You've passed your phone interview, what next?

Congratulations! Passing the initial phone interview is a sign that the employer is very interested in you - they wouldn't waste their time meeting you, otherwise.

Every job is different in terms of the next steps, so you might have been invited for a formal interview with your potential future boss or you might have been asked to prepare a presentation showcasing your skills. Whatever that "next step" is in your hiring process, just remember that you've already built an impression of who you are over the phone. All you have to do now is solidify that impression in person!

Putting your best foot forward during an in-person interview is really about body language and being yourself. Make sure you're dressed to meet the standard requirements in your industry and that you've brushed your teeth. Keep your back straight, smile a lot and take your time when speaking. It's easy to speak really fast and stumble on your words when you're nervous, but it's important that you appear to be calm and confident (even if you're shitting your pants a bit).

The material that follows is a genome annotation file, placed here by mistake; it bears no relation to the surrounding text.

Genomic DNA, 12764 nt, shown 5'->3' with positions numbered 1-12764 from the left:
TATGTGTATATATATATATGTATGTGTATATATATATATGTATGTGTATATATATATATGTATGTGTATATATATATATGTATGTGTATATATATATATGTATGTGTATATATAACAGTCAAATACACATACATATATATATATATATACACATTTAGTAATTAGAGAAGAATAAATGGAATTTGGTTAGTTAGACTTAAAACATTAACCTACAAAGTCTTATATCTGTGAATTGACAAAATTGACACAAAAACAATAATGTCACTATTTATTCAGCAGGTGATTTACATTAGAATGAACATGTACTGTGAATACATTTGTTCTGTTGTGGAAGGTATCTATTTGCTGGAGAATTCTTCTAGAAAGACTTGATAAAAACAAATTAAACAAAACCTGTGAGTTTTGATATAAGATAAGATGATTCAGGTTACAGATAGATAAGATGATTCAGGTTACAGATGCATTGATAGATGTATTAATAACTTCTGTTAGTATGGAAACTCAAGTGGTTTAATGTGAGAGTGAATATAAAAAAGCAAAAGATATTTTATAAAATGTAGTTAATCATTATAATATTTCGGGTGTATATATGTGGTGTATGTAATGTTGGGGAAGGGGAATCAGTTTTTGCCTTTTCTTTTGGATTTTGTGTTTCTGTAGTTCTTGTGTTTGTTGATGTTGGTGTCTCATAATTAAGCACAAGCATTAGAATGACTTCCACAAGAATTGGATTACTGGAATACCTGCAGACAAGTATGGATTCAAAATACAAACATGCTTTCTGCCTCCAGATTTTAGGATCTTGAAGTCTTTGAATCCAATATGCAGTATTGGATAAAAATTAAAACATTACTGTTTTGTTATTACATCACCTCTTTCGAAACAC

Last of all, good luck!

It's easy to feel disheartened when job interviews don't go the way you want them to. Being rejected for a job you feel you'd be great for is a hard pill to swallow, but there will be other jobs and other opportunities.

Remember that every 'no' is a 'yes' to something better, and you'll get there! Just keep pushing and most importantly: Do not stop applying for jobs until you have a signed contract in your hands. Keep your own interests at the top of your priorities so that you have a backup plan in case things fall through.